Empowering Women in Bangladesh
March 8, 2012
March 8, 2012: The World Bank in Bangladesh is helping young women from rural areas overcome the difficulties of migration by giving them an opportunity to successfully adapt to a new life.
For a young single woman, moving by herself from a poor rural village to a distant city with millions of people is daunting enough. But what if she lacked professional experience and skills? What if she has no place to stay, and was totally alone and vulnerable to exploitation, violence, and crime? This is the reality for millions of Bangladeshi women who leave their villages in search of a better life.
However, the decision to migrate and join the formal labor force is not taken lightly. Twenty-two year old Aneeqa recalled the difficulties of her migration. “Food, safety, and a place to live are all things we had to do without when we moved and it made the adjustment very difficult! We knew nothing of city life and had to find houses to share with other girls. It was so difficult.”
To help young women overcome the difficulties of migrating and giving them a chance to successfully adapt to a new life, the World Bank approved a $40 million women’s economic empowerment project in Bangladesh in October 2011.
The “Northern Areas Reduction-of-Poverty Initiative” or NARI (nari means women in Bengali) is the first project of its kind in South Asia. It provides assistance to women who come from the impoverished northern areas of Bangladesh that suffer from seasonal deprivation and famine-like conditions, a phenomenon known as monga. The project aims to link one of the poorest and vulnerable groups in the country to Bangladesh’s rapidly expanding ready-made garment industry.
“Over 80 percent of the three million workers in the thriving garment sector are women. Yeti, they are often vulnerable: young, poor, sometimes illiterate and often single,” said Ellen Goldstein, country director for Bangladesh. “The project will help vulnerable women from the poorest region overcome the difficulties of migration and give them a chance to successfully adapt to a new life.”
The need for greater equity
In spite of substantial barriers for women to be employed, dire circumstances are driving more and more of them from rural Bangladesh to urban areas in search of greater opportunities ― particularly in the garment industry. The garment industry accounted for 80 percent of exports in 2009 and currently employs more than 3 million workers, mostly women. This industry has contributed significantly to women’s empowerment in Bangladesh.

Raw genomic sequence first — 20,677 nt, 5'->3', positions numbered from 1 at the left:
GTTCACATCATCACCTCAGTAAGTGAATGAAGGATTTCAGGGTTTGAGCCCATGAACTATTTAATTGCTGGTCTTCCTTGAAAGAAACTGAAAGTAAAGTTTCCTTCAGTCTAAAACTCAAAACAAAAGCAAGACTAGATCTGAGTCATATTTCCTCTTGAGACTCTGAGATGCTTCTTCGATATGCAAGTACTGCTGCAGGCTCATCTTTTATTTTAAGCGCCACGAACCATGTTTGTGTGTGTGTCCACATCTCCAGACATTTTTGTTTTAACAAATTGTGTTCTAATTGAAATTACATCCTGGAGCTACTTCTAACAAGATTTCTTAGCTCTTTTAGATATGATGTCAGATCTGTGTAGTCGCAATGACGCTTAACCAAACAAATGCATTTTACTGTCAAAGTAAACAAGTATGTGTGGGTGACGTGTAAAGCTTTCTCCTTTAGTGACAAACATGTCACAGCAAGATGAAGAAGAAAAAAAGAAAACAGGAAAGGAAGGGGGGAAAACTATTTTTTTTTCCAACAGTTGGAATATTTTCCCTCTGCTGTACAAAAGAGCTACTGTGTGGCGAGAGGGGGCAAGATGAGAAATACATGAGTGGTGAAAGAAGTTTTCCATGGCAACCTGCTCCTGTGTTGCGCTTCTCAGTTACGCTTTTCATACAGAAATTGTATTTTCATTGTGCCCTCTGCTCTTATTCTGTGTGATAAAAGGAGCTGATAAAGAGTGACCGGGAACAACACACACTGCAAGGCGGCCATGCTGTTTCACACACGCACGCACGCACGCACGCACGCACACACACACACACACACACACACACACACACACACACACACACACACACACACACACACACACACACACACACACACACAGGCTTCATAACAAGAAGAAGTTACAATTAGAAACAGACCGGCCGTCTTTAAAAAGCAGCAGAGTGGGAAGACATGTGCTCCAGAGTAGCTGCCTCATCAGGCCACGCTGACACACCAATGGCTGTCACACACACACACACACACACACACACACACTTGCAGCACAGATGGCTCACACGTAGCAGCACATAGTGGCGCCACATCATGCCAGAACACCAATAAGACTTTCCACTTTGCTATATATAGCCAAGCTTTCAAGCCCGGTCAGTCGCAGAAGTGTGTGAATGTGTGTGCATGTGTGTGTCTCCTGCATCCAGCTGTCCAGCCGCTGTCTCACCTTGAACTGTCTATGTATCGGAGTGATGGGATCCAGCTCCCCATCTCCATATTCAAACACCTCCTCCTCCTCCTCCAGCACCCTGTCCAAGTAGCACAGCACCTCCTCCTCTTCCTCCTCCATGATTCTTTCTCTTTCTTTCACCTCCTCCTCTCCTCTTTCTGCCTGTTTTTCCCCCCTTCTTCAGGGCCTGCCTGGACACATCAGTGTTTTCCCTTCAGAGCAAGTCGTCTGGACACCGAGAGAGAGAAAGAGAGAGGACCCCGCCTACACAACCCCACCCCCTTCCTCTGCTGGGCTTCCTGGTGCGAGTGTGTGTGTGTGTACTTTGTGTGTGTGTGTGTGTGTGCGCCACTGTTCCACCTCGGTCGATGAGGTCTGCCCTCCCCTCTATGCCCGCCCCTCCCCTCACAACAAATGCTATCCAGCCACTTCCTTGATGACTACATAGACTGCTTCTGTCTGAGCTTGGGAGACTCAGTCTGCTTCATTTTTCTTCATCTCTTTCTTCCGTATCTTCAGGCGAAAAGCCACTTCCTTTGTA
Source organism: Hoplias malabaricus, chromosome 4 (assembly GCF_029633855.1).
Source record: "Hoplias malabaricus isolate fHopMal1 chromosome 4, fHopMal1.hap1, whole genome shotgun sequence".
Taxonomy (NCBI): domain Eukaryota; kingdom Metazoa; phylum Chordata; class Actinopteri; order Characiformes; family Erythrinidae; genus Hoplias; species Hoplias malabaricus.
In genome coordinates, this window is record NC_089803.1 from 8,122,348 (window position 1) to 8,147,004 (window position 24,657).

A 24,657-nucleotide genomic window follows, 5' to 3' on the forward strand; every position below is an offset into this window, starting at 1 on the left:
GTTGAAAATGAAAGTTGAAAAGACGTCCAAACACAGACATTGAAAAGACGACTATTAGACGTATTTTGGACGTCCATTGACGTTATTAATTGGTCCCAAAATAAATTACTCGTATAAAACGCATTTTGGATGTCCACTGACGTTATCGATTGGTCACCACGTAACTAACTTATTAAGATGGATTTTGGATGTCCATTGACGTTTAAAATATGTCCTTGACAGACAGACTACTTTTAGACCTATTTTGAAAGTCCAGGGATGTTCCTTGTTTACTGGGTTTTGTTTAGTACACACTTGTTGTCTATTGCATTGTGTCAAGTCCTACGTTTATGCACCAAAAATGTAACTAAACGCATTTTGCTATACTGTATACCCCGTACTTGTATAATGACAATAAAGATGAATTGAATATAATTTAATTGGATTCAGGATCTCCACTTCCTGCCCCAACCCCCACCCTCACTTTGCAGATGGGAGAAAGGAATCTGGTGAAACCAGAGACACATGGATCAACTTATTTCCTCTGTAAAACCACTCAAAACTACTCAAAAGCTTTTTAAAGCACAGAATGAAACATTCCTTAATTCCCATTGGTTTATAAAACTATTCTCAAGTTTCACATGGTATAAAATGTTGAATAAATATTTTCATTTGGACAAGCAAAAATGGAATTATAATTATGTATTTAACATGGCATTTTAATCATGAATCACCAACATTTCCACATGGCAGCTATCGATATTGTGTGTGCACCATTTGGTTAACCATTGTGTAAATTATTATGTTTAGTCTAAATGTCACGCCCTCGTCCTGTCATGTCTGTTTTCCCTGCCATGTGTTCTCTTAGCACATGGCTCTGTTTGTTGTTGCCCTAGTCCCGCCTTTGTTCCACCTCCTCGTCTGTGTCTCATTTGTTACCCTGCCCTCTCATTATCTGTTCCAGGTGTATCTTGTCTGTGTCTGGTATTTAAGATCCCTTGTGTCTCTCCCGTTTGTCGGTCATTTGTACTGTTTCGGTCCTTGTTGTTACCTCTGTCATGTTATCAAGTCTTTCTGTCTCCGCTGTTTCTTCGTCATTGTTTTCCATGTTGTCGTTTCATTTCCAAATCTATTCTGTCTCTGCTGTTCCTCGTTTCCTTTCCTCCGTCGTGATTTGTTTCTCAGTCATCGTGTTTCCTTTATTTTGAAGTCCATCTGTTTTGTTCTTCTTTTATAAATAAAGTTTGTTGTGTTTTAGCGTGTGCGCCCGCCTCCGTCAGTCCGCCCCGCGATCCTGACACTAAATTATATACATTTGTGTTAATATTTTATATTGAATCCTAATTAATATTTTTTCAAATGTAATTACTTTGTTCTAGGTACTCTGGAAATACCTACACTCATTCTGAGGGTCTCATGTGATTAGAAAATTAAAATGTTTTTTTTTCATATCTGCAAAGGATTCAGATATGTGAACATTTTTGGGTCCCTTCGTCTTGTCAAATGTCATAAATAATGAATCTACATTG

Accommodation and safety are the main issues stopping more girls from coming. The project will have a very good impact in encouraging women to come forward and work.
According to project leader Bhuvan Bhatnagar, “Formal employment for women improves their control over income and their lives, providing a viable alternative to early marriage that in turn contributes to reductions in fertility and the avoidance of health-related problems. It enhances their status with significant symbolic and economic benefits, allowing women to gain greater independence, visibility and voice in public areas.”
Fostering a new life in urban areas
NARI will offer a managed system of transition to employment opportunities in the garment industry for poor and vulnerable women, which ensures fairness, efficiency, and safety along the labor supply chain. The project will improve the odds for successful migration through an orientation course for young women before they migrate so they can make an informed decision about their migration. It will help them reach cities with demand for garment workers, and provide transitional housing and training in technical and life skills for the first six months after they arrive in the urban areas, giving them time to develop social networks and support systems. The women will receive counseling and job placement services, and will be assisted in finding permanent housing.
According to 19-year old Tania, who works at a garment factory, “Accommodation and safety are the main issues stopping more girls from coming. The project will have a very good impact in encouraging women to come forward and work. I would definitely recommend my sister to come if she gets these benefits that we never got.”
NARI is a pilot project which aims to train and place around 10,800 women in factories inside three export processing zones that have better conditions and safeguards for workers. If the pilot project is successful, based on a rigorous impact assessment, the plan is to expand it to other parts of Bangladesh and other sectors.
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